Seed merger looks doomed

2011-12-20 00:00

A RECENT statement setting out the Competition Tribunal’s decision to prohibit the proposed merger of Greytown-based Pannar Seed and U.S. giant Pioneer Hi-Bred has highlighted the growing importance of public interest issues in merger applications.

So says competition lawyer at Shepstone & Wylie, Jennifer Finnigan, who told The Witness yesterday that although the full statement of reasons was not yet available, the statement released by the tribunal illustrated its deep-seated suspicion of cartel activity in any concentrated market.

The parties have filed documents with the Competition Appeal Court to appeal the tribunal’s decision of October 2011 to prohibit the deal.

Key issues that came under scrutiny were the further loss of competition in the industry to the potential detriment of maize farmers and consumers of maize products, the barriers to entry for new entrants and seed pricing issues for small-scale farmers.

Finnigan said the Competition Commission argued that the merger increased the risk of tacit collusion as it reduced the number of competitors in the market from three to two (Monsanto and the newly-merged entity).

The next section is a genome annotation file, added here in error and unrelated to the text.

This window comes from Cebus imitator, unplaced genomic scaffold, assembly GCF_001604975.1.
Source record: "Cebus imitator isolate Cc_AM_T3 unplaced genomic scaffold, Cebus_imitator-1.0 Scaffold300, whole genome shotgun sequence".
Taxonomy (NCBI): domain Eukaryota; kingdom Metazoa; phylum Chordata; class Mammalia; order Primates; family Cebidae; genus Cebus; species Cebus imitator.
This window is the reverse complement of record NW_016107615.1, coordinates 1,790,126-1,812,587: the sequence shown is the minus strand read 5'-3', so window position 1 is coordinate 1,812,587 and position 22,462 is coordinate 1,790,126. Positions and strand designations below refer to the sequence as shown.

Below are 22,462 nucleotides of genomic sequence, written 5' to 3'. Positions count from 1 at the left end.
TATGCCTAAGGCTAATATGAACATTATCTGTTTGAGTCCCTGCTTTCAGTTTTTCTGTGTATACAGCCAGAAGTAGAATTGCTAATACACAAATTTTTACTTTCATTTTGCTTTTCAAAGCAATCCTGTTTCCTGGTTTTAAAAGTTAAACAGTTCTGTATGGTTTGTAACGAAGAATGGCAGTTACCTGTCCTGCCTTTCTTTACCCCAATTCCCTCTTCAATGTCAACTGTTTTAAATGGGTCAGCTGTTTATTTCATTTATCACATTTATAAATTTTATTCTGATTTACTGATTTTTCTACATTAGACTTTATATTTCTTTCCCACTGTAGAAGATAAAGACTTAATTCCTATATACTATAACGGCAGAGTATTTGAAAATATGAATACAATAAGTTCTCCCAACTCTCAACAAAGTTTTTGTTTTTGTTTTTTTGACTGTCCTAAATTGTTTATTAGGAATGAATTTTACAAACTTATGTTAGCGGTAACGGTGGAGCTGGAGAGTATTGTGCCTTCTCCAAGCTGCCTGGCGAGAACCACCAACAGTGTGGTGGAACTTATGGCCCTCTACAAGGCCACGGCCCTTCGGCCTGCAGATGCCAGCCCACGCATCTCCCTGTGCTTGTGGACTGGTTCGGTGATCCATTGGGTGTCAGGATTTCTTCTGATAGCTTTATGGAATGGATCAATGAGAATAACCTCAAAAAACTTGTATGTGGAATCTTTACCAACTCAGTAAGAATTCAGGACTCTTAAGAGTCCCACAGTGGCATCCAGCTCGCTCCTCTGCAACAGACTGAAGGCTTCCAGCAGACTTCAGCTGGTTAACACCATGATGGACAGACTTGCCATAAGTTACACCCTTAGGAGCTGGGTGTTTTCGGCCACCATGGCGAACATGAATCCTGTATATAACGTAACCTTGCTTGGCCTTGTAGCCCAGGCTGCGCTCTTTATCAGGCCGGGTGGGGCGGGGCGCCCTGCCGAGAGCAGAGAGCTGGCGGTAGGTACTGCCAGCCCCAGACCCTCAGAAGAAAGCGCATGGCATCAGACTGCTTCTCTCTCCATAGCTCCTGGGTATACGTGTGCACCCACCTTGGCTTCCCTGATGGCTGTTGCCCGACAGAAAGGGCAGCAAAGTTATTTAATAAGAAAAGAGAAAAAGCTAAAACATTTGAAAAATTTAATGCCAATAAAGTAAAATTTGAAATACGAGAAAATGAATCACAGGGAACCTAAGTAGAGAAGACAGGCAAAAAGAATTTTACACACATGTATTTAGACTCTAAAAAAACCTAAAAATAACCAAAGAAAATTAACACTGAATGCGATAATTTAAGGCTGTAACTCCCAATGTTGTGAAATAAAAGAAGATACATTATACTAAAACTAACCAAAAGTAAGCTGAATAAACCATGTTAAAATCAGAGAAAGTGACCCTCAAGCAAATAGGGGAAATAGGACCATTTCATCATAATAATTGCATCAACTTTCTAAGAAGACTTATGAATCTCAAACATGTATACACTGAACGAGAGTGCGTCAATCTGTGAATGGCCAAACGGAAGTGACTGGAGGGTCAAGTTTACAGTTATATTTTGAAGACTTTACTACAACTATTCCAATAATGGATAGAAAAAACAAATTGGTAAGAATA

“The tribunal appears not to have commented on this argument, but it did find that the merger would remove an effective competitor from the market and that this permanent structural change to the market was bad for competition and created a high risk that prices of maize seed to farmers were likely to increase.

“Evidence led by the African Centre for Biosafety, which intervened in the proceedings, indicated that even small price increases would significantly affect small-scale commercial and subsistence farms.

“The tribunal accepted this evidence and found that these farmers are important agricultural contributors.”

Finnigan said that although the parties proposed potential remedies to address certain concerns, the tribunal dismissed them as they did not solve the “structural” problems.

The parties’ argument that the merger would result in the enhancement of the breeding process through more accurate and efficient processes was also dismissed.

Although he confirmed Pannar had received the reasons for the tribunal’s decision, managing director Deon van Rooyen declined to comment.

“What is quite clear is that the parties to any merger which reduces the number of competitors in a concentrated market, particularly a market which affects the poor, are going to have a very hard time getting merger approval,” Finnigan said.

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